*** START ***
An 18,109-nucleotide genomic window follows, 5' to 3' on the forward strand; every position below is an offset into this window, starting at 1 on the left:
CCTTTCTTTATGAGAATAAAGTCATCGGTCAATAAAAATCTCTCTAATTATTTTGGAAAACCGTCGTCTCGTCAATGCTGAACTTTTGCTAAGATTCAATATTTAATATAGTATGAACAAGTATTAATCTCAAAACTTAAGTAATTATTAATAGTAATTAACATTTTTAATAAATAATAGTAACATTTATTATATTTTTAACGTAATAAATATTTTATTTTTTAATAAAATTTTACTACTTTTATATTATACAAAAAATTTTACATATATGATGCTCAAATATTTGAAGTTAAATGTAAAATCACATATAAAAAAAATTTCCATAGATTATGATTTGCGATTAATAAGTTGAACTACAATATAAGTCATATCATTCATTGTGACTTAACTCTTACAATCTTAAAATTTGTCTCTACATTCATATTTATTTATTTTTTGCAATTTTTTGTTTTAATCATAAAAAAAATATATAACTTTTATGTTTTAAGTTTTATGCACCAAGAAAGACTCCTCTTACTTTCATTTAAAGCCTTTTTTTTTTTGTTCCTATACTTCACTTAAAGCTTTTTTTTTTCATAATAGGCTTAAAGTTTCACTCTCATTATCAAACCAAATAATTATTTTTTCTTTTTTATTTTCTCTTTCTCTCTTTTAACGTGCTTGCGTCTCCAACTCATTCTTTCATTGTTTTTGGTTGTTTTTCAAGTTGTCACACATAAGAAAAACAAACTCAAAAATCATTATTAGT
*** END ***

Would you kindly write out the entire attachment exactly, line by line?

An 18,109-nucleotide genomic window follows, 5' to 3' on the forward strand; every position below is an offset into this window, starting at 1 on the left:
CCTTTCTTTATGAGAATAAAGTCATCGGTCAATAAAAATCTCTCTAATTATTTTGGAAAACCGTCGTCTCGTCAATGCTGAACTTTTGCTAAGATTCAATATTTAATATAGTATGAACAAGTATTAATCTCAAAACTTAAGTAATTATTAATAGTAATTAACATTTTTAATAAATAATAGTAACATTTATTATATTTTTAACGTAATAAATATTTTATTTTTTAATAAAATTTTACTACTTTTATATTATACAAAAAATTTTACATATATGATGCTCAAATATTTGAAGTTAAATGTAAAATCACATATAAAAAAAATTTCCATAGATTATGATTTGCGATTAATAAGTTGAACTACAATATAAGTCATATCATTCATTGTGACTTAACTCTTACAATCTTAAAATTTGTCTCTACATTCATATTTATTTATTTTTTGCAATTTTTTGTTTTAATCATAAAAAAAATATATAACTTTTATGTTTTAAGTTTTATGCACCAAGAAAGACTCCTCTTACTTTCATTTAAAGCCTTTTTTTTTTTGTTCCTATACTTCACTTAAAGCTTTTTTTTTTCATAATAGGCTTAAAGTTTCACTCTCATTATCAAACCAAATAATTATTTTTTCTTTTTTATTTTCTCTTTCTCTCTTTTAACGTGCTTGCGTCTCCAACTCATTCTTTCATTGTTTTTGGTTGTTTTTCAAGTTGTCACACATAAGAAAAACAAACTCAAAAATCATTATTAGT